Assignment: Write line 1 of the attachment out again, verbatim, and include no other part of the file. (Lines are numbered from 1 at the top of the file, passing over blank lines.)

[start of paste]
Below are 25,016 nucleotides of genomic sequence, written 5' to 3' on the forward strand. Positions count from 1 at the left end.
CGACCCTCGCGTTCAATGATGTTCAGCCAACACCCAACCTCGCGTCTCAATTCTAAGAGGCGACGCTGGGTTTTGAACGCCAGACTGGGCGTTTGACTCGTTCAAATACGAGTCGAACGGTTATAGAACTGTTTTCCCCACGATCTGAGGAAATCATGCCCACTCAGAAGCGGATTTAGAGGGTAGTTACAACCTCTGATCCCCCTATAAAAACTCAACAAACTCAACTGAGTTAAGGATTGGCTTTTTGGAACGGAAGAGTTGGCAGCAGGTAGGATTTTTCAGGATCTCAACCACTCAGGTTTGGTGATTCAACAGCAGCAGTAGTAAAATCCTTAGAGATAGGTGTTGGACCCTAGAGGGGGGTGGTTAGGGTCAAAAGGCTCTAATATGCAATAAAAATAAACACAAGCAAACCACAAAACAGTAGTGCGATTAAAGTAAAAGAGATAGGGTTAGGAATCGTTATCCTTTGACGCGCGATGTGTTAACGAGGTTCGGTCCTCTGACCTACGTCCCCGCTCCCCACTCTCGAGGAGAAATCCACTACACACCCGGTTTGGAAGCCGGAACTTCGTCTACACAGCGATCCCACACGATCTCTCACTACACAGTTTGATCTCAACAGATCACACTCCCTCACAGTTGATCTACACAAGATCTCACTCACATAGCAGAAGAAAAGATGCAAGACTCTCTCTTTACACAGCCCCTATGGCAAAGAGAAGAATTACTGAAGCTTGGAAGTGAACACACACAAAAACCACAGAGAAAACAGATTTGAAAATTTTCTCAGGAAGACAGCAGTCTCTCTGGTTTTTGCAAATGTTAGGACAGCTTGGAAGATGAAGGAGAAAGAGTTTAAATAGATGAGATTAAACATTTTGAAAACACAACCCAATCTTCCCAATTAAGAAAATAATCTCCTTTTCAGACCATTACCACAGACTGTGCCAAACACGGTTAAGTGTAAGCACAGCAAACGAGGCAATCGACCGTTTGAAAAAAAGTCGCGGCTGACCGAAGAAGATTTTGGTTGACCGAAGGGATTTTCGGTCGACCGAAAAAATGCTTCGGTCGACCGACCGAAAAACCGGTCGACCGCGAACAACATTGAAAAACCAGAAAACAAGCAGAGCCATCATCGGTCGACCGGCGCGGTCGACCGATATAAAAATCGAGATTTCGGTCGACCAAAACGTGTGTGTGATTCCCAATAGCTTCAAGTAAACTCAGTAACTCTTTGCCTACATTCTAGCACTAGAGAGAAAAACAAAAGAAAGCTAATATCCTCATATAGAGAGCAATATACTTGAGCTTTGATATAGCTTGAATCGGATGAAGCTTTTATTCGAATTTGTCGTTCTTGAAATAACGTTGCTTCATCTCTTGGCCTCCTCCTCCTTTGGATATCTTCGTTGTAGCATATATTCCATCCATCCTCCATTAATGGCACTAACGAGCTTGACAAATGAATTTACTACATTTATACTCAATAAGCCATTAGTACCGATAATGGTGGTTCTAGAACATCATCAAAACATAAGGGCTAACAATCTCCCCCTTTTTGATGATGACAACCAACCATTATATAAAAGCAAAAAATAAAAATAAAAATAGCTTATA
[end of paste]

Below are 25,016 nucleotides of genomic sequence, written 5' to 3' on the forward strand. Positions count from 1 at the left end.